ASR module 102 may analyze speech input and may provide a transcription of the speech input as output. SLU module 104 may receive the transcribed input and may use a natural language understanding model to analyze the group of words that are included in the transcribed input to derive a meaning from the input. The role of DM module 106 is to interact in a natural way and help the user to achieve the task that the system is designed to support. DM module 106 may receive the meaning of the speech input from SLU module 104 and may determine an action, such as, for example, providing a response, based on the input. SLG module 108 may generate a transcription of one or more words in response to the action provided by DM 106. TTS module 110 may receive the transcription as input and may provide generated audible speech as output based on the transcribed speech.

Thus, the modules of system 100 may recognize speech input, such as speech utterances, may transcribe the speech input, may identify (or understand) the meaning of the transcribed speech, may determine an appropriate response to the speech input, may generate text of the appropriate response and from that text, may generate audible “speech” from system 100, which the user then hears. In this manner, the user can carry on a natural language dialog with system 100. Those of ordinary skill in the art will understand the programming languages and means for generating and training ASR module 102 or any of the other modules in the spoken dialog system. Further, the modules of system 100 may operate independent of a full dialog system. For example, a computing device such as a smartphone (or any processing device having a phone capability) may have an ASR module wherein a user may say “call mom” and the smartphone may act on the instruction without a “spoken dialog.”

FIG. 2 illustrates an exemplary processing system 200 in which one or more of the modules of system 100 may be implemented. Thus, system 100 may include at least one processing system, such as, for example, exemplary processing system 200. System 200 may include a bus 210, a processor 220, a memory 230, a read only memory (ROM) 240, a storage device 250, an input device 260, an output device 270, and a communication interface 280. Bus 210 may permit communication among the components of system 200. Where the inventions disclosed herein relate to the TTS voice, the output device may include a speaker that generates the audible sound representing the computer-synthesized speech.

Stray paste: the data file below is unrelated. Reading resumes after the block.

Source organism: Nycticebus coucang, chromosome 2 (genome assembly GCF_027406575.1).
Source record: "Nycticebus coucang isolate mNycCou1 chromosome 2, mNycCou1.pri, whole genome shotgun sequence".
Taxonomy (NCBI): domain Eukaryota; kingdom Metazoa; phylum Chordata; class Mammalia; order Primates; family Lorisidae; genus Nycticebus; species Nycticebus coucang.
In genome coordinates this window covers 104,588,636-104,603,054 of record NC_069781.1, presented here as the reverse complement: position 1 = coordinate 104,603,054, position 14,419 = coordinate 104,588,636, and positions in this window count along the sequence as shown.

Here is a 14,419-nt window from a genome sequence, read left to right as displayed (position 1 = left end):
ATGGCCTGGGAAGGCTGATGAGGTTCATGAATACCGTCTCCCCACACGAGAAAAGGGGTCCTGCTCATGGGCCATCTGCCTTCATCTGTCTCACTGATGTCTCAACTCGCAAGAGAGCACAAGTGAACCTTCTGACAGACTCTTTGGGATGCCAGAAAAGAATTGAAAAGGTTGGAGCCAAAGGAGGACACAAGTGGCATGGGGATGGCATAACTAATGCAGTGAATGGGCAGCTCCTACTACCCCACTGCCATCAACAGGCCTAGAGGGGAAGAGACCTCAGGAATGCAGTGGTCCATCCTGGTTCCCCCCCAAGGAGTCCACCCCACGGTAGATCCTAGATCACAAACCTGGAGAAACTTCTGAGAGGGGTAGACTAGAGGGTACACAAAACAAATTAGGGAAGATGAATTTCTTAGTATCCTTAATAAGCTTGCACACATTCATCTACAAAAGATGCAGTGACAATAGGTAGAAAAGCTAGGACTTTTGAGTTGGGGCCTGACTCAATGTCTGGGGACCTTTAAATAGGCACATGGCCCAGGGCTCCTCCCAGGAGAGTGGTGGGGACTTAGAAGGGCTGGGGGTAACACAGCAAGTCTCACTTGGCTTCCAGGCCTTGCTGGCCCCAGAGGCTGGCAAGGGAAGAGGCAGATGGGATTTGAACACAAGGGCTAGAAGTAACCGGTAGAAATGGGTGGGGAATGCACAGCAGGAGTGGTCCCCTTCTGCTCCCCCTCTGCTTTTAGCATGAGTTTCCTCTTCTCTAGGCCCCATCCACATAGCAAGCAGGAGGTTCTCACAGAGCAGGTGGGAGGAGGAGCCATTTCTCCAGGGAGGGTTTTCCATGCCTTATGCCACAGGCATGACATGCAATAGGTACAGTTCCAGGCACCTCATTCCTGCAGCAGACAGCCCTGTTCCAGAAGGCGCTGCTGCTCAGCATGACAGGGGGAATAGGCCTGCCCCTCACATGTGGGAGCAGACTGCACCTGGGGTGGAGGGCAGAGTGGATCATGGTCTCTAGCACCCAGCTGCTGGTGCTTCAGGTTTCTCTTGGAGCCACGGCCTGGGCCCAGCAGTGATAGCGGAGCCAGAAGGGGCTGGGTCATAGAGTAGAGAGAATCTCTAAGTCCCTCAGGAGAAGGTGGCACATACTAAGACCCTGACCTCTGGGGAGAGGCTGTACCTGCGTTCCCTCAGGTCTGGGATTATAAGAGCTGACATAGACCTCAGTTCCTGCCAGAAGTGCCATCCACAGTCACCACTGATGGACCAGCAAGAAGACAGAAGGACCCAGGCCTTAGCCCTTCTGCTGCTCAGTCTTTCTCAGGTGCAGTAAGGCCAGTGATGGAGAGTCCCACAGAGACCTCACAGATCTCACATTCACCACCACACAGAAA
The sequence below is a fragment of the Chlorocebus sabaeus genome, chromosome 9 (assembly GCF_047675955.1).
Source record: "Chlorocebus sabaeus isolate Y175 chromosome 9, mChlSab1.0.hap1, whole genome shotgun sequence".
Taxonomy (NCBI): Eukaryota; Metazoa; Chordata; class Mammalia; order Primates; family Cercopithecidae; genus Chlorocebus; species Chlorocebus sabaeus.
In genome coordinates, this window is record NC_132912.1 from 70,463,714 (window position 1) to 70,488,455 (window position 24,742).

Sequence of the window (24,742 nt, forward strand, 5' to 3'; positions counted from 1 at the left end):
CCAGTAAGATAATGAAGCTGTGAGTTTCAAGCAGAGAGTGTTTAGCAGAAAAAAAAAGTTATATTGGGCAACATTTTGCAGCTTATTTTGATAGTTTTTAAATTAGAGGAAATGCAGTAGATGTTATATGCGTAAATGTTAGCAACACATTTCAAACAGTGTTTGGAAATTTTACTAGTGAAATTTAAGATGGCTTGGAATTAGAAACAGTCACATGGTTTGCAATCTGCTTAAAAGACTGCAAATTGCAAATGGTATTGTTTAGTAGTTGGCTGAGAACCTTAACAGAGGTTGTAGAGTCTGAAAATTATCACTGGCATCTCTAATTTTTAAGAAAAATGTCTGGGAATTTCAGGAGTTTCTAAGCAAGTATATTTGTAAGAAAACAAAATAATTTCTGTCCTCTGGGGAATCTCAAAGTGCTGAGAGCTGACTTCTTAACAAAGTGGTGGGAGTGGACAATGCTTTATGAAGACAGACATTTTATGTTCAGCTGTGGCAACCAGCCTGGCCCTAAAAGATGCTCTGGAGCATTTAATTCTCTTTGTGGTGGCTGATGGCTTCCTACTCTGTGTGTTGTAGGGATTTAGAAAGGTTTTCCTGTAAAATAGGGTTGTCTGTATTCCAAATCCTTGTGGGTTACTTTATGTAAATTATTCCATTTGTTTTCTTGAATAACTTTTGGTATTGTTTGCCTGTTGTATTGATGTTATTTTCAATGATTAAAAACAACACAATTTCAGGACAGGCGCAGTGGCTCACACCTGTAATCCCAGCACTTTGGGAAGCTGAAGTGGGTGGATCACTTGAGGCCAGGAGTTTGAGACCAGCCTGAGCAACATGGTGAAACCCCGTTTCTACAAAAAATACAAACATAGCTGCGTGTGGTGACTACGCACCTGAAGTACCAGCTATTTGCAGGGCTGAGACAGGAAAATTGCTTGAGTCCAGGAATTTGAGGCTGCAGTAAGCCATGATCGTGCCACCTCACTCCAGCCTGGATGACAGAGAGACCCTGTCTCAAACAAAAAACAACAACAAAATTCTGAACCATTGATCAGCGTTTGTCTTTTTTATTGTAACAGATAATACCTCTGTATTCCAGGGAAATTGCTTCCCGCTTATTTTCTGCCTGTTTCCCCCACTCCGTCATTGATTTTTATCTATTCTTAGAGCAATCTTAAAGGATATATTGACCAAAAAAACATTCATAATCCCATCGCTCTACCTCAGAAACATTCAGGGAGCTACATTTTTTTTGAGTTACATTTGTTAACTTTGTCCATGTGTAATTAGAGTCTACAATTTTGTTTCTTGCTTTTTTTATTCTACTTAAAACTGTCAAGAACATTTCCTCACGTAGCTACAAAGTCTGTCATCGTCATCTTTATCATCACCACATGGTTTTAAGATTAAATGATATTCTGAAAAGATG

Processor 220 may include at least one conventional processor or microprocessor that interprets and executes instructions. Memory 230 may be a random access memory (RAM) or another type of dynamic storage device that stores information and instructions for execution by processor 220. Memory 230 may also store temporary variables or other intermediate information used during execution of instructions by processor 220. ROM 240 may include a conventional ROM device or another type of static storage device that stores static information and instructions for processor 220. Storage device 250 may include any type of media, such as, for example, magnetic or optical recording media and its corresponding drive.

Input device 260 may include one or more conventional mechanisms that permit a user to input information to system 200, such as a keyboard, a mouse, a pen, motion input, a voice recognition device, etc. Output device 270 may include one or more conventional mechanisms that output information to the user, including a display, a printer, one or more speakers, or a medium, such as a memory, or a magnetic or optical disk and a corresponding disk drive. Communication interface 280 may include any transceiver-like mechanism that enables system 200 to communicate via a network. For example, communication interface 280 may include a modem, or an Ethernet interface for communicating via a local area network (LAN). Alternatively, communication interface 280 may include other mechanisms for communicating with other devices and/or systems via wired, wireless or optical connections. In some implementations of natural spoken dialog system 100, communication interface 280 may not be included in processing system 200 when natural spoken dialog system 100 is implemented completely within a single processing system 200. System 200 may perform such functions in response to processor 220 executing sequences of instructions contained in a computer-readable medium, such as, for example, memory 230, a magnetic disk, or an optical disk. Such instructions may be read into memory 230 from another computer-readable medium, such as storage device 250, or from a separate device via communication interface 280.